November 20, 1862: Memphis Unionism

Memphis in 1862

The New York Times reports that after a few months of occupation, the citizens of Memphis have found an unexpected well of Union sentiment. Considering that trade with the North had resumed for them, unlike places still under Confederate control, maybe not that unexpected.


In the large cities of the South, captured by our arms, there are very hopeful and cheering manifestations of the Union sentiment. The Memphis papers of the 11th bring us long and glowing accounts of an “immense Union demonstration” in that city on the preceding day. There was a prodigious procession of citizens — over three thousand being in line; there was a prodigious mass meeting in the theatre, at which glowing speeches were delivered by distinguished gentlemen; there were flags and bands of music; there were two Union Clubs, German Turners, and citizens on horseback; there were boys and girls costumed in white, and bearing devices and emblems; there was (to quote the Memphis Bulletin) a “magnificent car, of immense proportions, covered with pink, and drawn by twelve gray horses, while in the centre rose a dome of blue, resting on pillars, and within the circle of the dome, stood a tall young lady of a regal style of beauty, (whose name the Memphis editor does not hesitate to give,) habited in the costume of the Goddess of Liberty.” In short — for we cannot add to the ornamental skill of the Bulletin — “beauty was there, brave warriors, loyal men, flouting banners, streamers wantoning in the wind, flags displaying the emblems of our proud nationality, and martial and patriotic airs pealing from trumpets and bounding from drums, added an exultant feature to the magnificent display.”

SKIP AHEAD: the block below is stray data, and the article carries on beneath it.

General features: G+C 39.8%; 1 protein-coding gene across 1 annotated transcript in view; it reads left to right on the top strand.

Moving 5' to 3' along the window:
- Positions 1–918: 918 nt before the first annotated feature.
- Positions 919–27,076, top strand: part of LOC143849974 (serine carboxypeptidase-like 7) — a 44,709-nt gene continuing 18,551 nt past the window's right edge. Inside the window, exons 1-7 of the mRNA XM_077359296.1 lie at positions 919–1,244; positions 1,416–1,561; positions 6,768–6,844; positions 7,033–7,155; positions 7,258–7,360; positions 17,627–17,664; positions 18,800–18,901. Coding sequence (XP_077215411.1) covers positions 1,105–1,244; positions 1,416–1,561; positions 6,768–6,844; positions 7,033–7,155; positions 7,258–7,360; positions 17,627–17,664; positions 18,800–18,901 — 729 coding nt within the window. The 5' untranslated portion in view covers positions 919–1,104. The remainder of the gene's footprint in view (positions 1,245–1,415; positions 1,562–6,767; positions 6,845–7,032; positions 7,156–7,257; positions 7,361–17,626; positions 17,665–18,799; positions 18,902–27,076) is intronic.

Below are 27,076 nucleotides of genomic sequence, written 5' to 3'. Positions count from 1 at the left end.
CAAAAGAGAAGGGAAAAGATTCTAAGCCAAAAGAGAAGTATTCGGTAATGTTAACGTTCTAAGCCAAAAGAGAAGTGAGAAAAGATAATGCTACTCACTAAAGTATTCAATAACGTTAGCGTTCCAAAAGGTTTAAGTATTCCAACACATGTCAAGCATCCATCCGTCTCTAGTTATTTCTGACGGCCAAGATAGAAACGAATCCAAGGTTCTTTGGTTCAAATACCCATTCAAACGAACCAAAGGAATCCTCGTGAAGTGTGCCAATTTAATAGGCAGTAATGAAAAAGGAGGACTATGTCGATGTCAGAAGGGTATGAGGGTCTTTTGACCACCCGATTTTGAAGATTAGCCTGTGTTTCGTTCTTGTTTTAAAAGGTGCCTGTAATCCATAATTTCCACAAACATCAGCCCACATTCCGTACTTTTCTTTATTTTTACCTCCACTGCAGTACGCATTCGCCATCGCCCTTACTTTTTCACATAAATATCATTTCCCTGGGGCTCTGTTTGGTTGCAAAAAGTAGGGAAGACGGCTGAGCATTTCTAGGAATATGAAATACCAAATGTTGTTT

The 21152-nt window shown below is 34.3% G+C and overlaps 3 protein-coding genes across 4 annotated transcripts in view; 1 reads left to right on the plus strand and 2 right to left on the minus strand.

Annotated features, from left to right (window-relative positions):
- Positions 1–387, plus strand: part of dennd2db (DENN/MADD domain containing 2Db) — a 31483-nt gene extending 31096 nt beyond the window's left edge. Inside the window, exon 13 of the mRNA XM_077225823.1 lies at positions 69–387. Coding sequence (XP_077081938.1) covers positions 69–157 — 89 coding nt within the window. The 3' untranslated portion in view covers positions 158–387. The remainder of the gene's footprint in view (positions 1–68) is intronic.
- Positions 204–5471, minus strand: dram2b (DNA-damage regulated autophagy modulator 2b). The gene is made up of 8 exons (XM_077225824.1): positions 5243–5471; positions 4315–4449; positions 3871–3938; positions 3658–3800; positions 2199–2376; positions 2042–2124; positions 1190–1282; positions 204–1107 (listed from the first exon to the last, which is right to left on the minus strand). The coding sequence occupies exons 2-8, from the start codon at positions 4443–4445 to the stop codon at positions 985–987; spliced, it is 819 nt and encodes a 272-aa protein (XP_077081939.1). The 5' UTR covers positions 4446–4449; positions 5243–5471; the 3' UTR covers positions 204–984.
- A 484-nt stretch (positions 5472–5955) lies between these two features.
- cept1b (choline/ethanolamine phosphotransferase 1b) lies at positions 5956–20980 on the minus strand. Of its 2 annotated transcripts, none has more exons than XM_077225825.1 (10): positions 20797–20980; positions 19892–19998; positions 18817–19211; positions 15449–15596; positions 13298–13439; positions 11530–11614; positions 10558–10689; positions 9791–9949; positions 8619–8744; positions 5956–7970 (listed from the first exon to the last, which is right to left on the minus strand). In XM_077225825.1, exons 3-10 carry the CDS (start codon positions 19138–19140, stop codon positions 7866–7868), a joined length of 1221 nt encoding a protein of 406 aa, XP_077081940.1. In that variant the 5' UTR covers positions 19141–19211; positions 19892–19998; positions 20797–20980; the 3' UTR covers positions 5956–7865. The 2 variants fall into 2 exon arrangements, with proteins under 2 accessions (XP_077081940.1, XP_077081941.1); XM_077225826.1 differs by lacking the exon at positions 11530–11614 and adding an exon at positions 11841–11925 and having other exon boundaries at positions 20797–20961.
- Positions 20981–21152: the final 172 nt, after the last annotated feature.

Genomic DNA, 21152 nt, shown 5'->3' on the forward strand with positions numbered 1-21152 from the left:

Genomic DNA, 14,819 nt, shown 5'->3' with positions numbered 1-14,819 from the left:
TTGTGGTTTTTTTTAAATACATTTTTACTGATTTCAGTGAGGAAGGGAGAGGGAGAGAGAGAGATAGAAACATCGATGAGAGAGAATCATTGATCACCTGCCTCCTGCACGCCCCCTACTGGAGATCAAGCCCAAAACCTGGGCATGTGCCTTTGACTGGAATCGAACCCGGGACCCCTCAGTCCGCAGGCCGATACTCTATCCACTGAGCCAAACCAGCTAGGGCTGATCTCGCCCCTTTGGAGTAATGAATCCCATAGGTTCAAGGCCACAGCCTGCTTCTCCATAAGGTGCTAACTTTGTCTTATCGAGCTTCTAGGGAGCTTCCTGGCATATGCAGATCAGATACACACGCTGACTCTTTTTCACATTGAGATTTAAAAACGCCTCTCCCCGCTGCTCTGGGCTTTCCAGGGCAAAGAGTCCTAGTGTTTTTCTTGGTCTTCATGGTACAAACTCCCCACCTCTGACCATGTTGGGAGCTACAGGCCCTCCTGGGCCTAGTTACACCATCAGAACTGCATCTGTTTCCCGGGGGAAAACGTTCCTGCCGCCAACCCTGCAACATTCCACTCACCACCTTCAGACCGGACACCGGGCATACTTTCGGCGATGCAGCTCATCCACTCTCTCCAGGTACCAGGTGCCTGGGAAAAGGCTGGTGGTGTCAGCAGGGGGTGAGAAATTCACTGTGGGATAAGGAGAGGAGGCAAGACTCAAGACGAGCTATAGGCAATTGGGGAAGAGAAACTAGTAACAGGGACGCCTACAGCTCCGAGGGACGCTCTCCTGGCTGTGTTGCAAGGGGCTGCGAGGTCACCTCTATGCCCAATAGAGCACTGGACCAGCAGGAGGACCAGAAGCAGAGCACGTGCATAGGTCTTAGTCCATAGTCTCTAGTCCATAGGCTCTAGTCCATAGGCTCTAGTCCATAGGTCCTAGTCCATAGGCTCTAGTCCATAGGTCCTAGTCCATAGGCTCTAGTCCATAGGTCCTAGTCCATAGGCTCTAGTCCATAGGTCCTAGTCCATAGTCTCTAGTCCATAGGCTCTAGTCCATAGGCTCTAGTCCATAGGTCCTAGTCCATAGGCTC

All this in Memphis — in that city from which, of all cities of the South, we heard, but a few months ago, the loudest and fiercest declarations of deathless devotion to the rebellion — where the howls of defiance to the Yankees fairly split the ears of the world — where every soul had sworn to perish in that last ditch which Gen. PILLOW had dug and Rev. Gen. POLK had consecrated. In the Spring, the Memphians were in the precise condition of mind in which the Richmond correspondent of the London Times describes the people of the rebel Capital, and of the entire South, now to be. But they have grown wiser since then; half a year of Union rule has effected a change in the city. In all this, there is an instructive lesson to the London Times man, as well as to those here who may yet imagine that the people of any part of the South will “fight to the last man,” or will not acquiesce in destiny when the fortunes of war go against them.

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